For people in their 20s, glosses and plumpers are big. But, for the most part, it is the same thing as putting oil on your lip, it makes it shiny– but essentially it also accelerates and amplifies UV rays that are damaging. Plumpers normally irritate skin – your lip swells because of the allergic reaction. That kind of expansion and contraction will cause more wrinkles. So I looked into making a product that protected and has an SPF, and that has all the peptides. I looked at things that plumped and protected from the sun. The Lip 20 moisturizes, repairs and firms with those peptides, and the hyaluronic filling spheres smooth wrinkles and cause a natural fullness. And people like the container; it opens and closes automatically.  For people in their 40s it is more the night cream because that’s when people noticeably start to see that kind of damage.

What kind of products do you have in your bathroom cabinet right now?

I use my line – all the products in my line- people ask me how my skin looks so young. It would be foolish if I worked so hard to create this line and then not use it myself when I believe in it. So I have toothpaste, aspirin, dental floss and my skincare line in my cabinet right now.

Are there any new products coming out in the near future at KaplanMD?

We just came out with a scrub. A lot of women believe the harsher the scrub the better – I totally disagree. Microscopically, a harsh scrub will cause tears. So it is better to use a very fine scrub that you can use everyday than a harsh scrub that you can only use much less frequently. Our scrub has finely ground date seeds and jojoba esters, pineapple and papaya enzymes. We are also coming out with a mask very shortly.

Now that you’ve been in the business for years, what ingredients raise red flags for you when you are looking at skincare cosmetics?

I don’t want to be disparaging – but it’s not an ingredient in particular as much as a product that overpromises. I’d be weary of single ingredient products. A lot of times, alone it doesn’t do anything, but the company overpromises and says it does. So avoid products that overpromise, look to see who is making them – and who better than a dermatologist? And look for products that are going to treat all three types of aging. You want to start in your 20s and 30s.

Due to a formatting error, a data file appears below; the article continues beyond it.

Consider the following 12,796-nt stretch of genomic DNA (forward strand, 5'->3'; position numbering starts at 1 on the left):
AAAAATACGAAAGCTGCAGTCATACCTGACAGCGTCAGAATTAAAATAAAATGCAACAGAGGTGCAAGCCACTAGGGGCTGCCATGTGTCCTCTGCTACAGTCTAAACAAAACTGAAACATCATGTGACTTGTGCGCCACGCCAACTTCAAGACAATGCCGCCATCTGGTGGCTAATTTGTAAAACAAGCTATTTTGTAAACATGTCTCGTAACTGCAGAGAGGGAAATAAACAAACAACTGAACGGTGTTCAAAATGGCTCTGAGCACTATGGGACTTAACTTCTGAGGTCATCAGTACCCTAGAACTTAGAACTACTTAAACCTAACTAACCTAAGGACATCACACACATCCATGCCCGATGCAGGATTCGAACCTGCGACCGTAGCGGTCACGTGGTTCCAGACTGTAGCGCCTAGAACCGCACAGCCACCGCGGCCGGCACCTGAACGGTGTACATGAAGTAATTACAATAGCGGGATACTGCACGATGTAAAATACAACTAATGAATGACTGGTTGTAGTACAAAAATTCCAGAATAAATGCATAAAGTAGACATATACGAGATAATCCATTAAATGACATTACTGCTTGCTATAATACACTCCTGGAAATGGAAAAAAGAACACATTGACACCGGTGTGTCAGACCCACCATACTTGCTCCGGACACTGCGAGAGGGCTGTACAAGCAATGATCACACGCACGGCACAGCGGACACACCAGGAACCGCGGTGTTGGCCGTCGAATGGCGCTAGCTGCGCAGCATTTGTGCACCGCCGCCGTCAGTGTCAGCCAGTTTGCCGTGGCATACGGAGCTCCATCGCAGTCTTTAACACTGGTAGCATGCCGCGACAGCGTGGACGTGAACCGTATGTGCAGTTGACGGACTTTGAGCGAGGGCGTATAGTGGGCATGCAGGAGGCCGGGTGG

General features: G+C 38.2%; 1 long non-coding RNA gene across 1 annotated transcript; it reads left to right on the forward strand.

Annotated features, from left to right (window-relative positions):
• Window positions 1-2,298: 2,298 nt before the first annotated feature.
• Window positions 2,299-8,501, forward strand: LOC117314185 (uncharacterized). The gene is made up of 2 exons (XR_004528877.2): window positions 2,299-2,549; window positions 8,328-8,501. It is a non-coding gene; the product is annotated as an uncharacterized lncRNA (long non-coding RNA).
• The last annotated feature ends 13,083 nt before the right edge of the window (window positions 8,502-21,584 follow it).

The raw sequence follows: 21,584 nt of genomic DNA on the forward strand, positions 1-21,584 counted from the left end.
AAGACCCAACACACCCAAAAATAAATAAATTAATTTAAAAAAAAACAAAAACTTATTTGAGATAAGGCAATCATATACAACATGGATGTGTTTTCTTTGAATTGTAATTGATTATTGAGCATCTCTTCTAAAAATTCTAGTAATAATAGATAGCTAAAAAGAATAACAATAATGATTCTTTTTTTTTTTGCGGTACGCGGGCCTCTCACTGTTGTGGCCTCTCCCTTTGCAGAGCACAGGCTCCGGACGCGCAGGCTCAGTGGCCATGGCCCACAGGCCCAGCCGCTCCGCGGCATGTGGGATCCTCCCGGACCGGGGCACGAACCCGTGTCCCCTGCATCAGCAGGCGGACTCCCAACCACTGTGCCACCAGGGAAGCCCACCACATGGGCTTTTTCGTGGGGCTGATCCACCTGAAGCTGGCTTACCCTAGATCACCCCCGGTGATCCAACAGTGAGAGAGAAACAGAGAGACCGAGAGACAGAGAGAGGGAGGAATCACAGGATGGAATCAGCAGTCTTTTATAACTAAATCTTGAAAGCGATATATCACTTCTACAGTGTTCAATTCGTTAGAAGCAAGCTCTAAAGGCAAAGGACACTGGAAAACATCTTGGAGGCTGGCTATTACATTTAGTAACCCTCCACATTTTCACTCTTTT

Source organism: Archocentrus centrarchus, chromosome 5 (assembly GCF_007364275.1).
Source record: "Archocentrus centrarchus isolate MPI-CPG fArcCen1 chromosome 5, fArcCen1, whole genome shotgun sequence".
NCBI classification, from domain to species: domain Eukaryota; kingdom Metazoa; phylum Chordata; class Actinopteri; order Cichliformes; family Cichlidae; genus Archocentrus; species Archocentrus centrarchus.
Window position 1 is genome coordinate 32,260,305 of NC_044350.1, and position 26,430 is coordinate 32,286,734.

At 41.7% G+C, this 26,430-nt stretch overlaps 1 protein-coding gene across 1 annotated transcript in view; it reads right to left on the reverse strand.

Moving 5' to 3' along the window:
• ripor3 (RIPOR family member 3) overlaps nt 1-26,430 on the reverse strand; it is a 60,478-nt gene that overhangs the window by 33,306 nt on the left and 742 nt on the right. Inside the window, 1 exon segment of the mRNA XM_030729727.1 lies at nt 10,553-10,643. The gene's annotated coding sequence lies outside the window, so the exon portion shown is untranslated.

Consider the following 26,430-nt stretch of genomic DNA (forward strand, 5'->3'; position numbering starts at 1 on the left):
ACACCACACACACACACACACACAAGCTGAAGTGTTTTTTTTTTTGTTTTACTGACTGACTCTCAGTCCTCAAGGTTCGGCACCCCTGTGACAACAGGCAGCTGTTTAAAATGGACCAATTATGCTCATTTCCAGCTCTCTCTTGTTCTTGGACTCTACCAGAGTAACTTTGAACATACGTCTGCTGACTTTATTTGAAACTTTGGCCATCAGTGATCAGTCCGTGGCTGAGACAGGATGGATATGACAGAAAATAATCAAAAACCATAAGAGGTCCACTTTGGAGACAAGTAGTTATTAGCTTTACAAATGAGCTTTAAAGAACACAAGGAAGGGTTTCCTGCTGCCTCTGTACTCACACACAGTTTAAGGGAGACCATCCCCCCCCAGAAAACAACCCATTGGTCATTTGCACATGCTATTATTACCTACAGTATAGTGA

• May 18, 2010

    by Fiona

    I am a complete cosmetic junkie but I'm also a firm believer that certain creams do work. I have often been accused of 'Having work done' which I haven't! Speaking as a smoker and (social!)drinker, I have no doubt that this is due to certain regimes I have used (others have no effect). Now, at 52 years of age, I am interested in trying something I hear is designed for the menopausal effects on the skin.

  • May 11, 2010

    by adrian

    Would like to test these out. I have very few signs of aging yet and am very interested in prevention.
    Thanks for the chance!

  • May 11, 2010

    by fastbluebunny

    That was the anti-aging concentrate, btw. I also struggle, terribly, with dark under eye circles, and not even YBF seems to do much for that. :-/

  • May 11, 2010

    by fastbluebunny

    I just wanted to add my name as well. I submitted a great review for a Bliss product a bit ago, and I've been itching to give you another good review. :-)

  • May 11, 2010

    by Mary Fullenkamp

    I am 47, and like many responding, have tried many products recommended by Doctors or by ads. Have yet to find a product that I would purchase a second time. It's been about 8 years since someone has commented that my skin looks great, however I am actually spending more money and time on the health of my skin. To be chosen for this review would be an honor. Thanks for doing such a great job.